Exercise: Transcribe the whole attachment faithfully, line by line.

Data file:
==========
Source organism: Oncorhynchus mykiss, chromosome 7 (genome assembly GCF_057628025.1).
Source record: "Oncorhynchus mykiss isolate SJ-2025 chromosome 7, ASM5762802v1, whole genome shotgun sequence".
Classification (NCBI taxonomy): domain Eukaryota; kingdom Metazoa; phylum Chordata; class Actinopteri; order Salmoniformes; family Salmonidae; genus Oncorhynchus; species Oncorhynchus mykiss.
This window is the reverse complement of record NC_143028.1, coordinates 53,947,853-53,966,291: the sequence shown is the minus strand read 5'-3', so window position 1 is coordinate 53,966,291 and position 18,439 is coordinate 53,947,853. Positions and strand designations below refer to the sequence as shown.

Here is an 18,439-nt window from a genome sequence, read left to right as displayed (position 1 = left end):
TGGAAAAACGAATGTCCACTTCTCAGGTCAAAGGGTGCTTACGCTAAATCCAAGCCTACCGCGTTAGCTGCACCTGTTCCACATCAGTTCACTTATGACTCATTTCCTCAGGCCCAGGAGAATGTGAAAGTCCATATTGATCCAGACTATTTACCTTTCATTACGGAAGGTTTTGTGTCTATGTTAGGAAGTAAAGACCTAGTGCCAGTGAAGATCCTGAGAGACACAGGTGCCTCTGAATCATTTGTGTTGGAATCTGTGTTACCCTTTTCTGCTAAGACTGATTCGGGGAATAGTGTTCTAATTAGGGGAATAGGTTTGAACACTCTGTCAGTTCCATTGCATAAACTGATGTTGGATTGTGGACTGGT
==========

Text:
Source organism: Oncorhynchus mykiss, chromosome 7 (genome assembly GCF_057628025.1).
Source record: "Oncorhynchus mykiss isolate SJ-2025 chromosome 7, ASM5762802v1, whole genome shotgun sequence".
Classification (NCBI taxonomy): domain Eukaryota; kingdom Metazoa; phylum Chordata; class Actinopteri; order Salmoniformes; family Salmonidae; genus Oncorhynchus; species Oncorhynchus mykiss.
This window is the reverse complement of record NC_143028.1, coordinates 53,947,853-53,966,291: the sequence shown is the minus strand read 5'-3', so window position 1 is coordinate 53,966,291 and position 18,439 is coordinate 53,947,853. Positions and strand designations below refer to the sequence as shown.

Here is an 18,439-nt window from a genome sequence, read left to right as displayed (position 1 = left end):
TGGAAAAACGAATGTCCACTTCTCAGGTCAAAGGGTGCTTACGCTAAATCCAAGCCTACCGCGTTAGCTGCACCTGTTCCACATCAGTTCACTTATGACTCATTTCCTCAGGCCCAGGAGAATGTGAAAGTCCATATTGATCCAGACTATTTACCTTTCATTACGGAAGGTTTTGTGTCTATGTTAGGAAGTAAAGACCTAGTGCCAGTGAAGATCCTGAGAGACACAGGTGCCTCTGAATCATTTGTGTTGGAATCTGTGTTACCCTTTTCTGCTAAGACTGATTCGGGGAATAGTGTTCTAATTAGGGGAATAGGTTTGAACACTCTGTCAGTTCCATTGCATAAACTGATGTTGGATTGTGGACTGGT